Saar activates and is activated by an intuitive and attentive process deeply tied to her spiritual studies. Ancient traditions inspire her; Haitian Voodoo and American hoodoo, African traditional religions, and metaphysical systems including phrenology, astrology and palmistry. She is perpetually gathering—staying alert to the pull of other objects and open to the imagining that will eventually become a tangible work. The objects she gathers are in some ways familiar but otherwise foreign to her, newly encountered, stumbled upon and salvaged. Once an object is obtained and added to her extensive inventory, it is stored until its usefulness is more pronounced.

“I remember reading Arnold Rubin’s Artforum article in 1975, Accumulation: Power and Display in African Sculpture, in which he talked about how certain materials in African art have power and other materials are just for display or to help reinforce that power. That was a strong influence on me. Once again, it goes back to my intuition—’mother-wit’ or whatever you want to call it—about selecting materials that possess power,” Saar disclosed in an interview conducted via correspondence with this writer. 

“Rubin described how the borders around a rug are used to protect the inner area. If it is sacred—for instance, a prayer rug—then the inside of the design is the sacred part, and the fringe is there to prevent negativity from entering that inner area. I found that very interesting. If you’re making an assemblage, there’s power in a certain part of the piece, and then all the rest is decoration, either to throw off the negativity or to attract positive feelings. That’s how I felt about my boxes or collages: the sacred element is located in a particular place in the composition; the rest is just display, used to entice the viewer to look at the work,” Saarwrote.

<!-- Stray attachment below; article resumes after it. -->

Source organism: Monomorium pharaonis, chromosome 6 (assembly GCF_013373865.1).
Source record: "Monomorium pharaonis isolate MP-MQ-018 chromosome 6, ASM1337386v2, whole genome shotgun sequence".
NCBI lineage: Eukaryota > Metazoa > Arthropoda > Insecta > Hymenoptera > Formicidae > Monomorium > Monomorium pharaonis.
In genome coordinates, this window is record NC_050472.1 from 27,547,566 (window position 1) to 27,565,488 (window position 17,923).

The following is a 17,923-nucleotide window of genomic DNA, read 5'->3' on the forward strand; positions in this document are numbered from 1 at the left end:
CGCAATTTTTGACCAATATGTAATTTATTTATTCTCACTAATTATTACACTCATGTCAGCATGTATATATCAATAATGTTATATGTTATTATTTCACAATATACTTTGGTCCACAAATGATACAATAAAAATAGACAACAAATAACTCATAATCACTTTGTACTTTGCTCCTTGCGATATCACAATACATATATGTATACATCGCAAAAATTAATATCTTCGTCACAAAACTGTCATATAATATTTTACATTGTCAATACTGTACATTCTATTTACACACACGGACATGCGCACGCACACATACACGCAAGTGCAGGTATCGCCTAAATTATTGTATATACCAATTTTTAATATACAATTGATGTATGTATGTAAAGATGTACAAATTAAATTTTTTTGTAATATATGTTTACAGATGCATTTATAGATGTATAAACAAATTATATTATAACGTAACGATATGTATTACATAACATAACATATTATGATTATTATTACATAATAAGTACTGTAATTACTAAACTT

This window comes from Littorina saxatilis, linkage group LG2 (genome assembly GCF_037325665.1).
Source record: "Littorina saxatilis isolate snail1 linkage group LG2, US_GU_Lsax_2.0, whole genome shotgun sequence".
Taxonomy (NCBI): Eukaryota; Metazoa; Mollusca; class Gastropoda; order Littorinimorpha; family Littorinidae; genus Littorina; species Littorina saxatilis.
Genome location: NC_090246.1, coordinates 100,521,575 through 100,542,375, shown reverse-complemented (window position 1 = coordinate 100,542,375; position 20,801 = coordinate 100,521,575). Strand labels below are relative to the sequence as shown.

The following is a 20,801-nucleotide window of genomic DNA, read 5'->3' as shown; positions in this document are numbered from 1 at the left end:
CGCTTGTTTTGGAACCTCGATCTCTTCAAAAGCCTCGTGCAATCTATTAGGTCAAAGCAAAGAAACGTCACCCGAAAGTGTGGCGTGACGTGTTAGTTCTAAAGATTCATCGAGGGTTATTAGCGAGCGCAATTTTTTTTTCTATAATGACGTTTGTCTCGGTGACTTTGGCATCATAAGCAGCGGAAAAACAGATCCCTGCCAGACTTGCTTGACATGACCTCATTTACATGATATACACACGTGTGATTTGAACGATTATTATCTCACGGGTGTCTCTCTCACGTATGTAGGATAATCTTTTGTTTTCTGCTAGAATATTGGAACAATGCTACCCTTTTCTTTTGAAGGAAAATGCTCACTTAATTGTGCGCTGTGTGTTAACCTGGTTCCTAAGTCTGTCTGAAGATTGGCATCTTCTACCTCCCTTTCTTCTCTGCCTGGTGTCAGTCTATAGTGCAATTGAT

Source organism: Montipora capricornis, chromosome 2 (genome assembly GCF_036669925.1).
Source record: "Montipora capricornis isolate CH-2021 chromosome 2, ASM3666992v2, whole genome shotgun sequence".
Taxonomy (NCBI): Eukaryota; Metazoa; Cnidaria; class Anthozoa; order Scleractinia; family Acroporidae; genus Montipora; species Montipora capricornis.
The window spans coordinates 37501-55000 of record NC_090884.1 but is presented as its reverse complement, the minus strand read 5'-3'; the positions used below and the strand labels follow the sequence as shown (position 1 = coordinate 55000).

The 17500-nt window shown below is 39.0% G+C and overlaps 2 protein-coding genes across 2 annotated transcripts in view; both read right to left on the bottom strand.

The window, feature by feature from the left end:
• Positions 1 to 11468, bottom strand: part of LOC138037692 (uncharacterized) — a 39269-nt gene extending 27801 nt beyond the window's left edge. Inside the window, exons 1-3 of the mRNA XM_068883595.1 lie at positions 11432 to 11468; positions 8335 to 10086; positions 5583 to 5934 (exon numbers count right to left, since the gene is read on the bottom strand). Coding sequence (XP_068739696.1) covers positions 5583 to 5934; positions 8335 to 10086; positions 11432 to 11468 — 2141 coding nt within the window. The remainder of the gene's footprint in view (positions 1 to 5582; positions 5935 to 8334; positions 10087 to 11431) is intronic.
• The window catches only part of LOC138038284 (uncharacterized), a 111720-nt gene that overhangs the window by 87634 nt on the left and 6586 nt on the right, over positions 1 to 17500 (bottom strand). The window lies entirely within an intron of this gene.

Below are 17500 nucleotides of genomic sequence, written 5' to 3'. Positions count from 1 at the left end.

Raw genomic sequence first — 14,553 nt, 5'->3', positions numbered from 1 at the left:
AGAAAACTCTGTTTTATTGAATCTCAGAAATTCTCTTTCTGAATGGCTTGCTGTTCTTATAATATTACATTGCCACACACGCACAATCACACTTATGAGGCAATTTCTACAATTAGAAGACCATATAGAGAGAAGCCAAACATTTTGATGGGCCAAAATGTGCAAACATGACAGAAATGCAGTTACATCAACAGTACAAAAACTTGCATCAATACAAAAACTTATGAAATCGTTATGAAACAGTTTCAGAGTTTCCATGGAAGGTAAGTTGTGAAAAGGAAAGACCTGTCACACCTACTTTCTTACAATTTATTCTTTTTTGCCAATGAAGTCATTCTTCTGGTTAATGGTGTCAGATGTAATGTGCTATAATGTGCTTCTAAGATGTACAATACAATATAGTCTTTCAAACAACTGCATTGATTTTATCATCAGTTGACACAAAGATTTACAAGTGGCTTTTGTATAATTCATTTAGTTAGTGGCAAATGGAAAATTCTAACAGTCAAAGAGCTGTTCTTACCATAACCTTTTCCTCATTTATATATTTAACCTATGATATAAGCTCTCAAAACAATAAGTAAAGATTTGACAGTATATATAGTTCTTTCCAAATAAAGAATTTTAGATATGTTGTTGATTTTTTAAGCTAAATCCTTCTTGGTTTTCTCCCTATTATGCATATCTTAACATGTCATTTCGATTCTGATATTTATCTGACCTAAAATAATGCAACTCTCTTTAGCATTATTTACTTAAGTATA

By rendering new mythos from classical archetypes and instinctively feeling her way towards found objects that will eventually substantiate new works, Saar asserts ancient ways of being as valid methodologies. As such, Saar’s practice clarifies strategies of resistance that rupture expected—linear, taught—ways of being, making and discovery.